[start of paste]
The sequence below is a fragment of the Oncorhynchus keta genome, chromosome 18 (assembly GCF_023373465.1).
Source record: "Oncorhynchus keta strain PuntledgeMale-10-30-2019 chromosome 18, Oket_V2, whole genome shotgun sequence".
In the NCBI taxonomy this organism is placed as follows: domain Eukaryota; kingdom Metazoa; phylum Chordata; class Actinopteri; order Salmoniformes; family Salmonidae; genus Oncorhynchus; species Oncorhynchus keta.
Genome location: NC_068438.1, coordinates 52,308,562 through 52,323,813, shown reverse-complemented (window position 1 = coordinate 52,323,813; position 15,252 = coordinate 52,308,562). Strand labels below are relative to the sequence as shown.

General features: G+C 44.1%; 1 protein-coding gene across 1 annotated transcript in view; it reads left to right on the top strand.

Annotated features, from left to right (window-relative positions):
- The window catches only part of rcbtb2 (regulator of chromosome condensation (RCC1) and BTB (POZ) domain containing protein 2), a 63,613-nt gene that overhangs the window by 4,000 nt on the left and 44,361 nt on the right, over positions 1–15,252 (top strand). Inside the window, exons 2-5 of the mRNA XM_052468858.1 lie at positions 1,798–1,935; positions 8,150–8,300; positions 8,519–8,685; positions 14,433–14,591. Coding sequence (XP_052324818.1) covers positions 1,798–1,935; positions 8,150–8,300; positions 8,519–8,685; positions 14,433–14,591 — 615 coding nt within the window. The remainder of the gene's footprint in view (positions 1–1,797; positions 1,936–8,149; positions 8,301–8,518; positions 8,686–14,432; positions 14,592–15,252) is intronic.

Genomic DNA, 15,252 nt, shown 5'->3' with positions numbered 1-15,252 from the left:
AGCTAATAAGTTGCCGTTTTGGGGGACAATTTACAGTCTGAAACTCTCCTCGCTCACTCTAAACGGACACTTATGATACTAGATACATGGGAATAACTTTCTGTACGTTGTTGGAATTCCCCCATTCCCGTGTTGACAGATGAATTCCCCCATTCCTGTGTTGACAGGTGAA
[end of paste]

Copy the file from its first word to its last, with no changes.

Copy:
The sequence below is a fragment of the Oncorhynchus keta genome, chromosome 18 (assembly GCF_023373465.1).
Source record: "Oncorhynchus keta strain PuntledgeMale-10-30-2019 chromosome 18, Oket_V2, whole genome shotgun sequence".
In the NCBI taxonomy this organism is placed as follows: domain Eukaryota; kingdom Metazoa; phylum Chordata; class Actinopteri; order Salmoniformes; family Salmonidae; genus Oncorhynchus; species Oncorhynchus keta.
Genome location: NC_068438.1, coordinates 52,308,562 through 52,323,813, shown reverse-complemented (window position 1 = coordinate 52,323,813; position 15,252 = coordinate 52,308,562). Strand labels below are relative to the sequence as shown.

General features: G+C 44.1%; 1 protein-coding gene across 1 annotated transcript in view; it reads left to right on the top strand.

Annotated features, from left to right (window-relative positions):
- The window catches only part of rcbtb2 (regulator of chromosome condensation (RCC1) and BTB (POZ) domain containing protein 2), a 63,613-nt gene that overhangs the window by 4,000 nt on the left and 44,361 nt on the right, over positions 1–15,252 (top strand). Inside the window, exons 2-5 of the mRNA XM_052468858.1 lie at positions 1,798–1,935; positions 8,150–8,300; positions 8,519–8,685; positions 14,433–14,591. Coding sequence (XP_052324818.1) covers positions 1,798–1,935; positions 8,150–8,300; positions 8,519–8,685; positions 14,433–14,591 — 615 coding nt within the window. The remainder of the gene's footprint in view (positions 1–1,797; positions 1,936–8,149; positions 8,301–8,518; positions 8,686–14,432; positions 14,592–15,252) is intronic.

Genomic DNA, 15,252 nt, shown 5'->3' with positions numbered 1-15,252 from the left:
AGCTAATAAGTTGCCGTTTTGGGGGACAATTTACAGTCTGAAACTCTCCTCGCTCACTCTAAACGGACACTTATGATACTAGATACATGGGAATAACTTTCTGTACGTTGTTGGAATTCCCCCATTCCCGTGTTGACAGATGAATTCCCCCATTCCTGTGTTGACAGGTGAA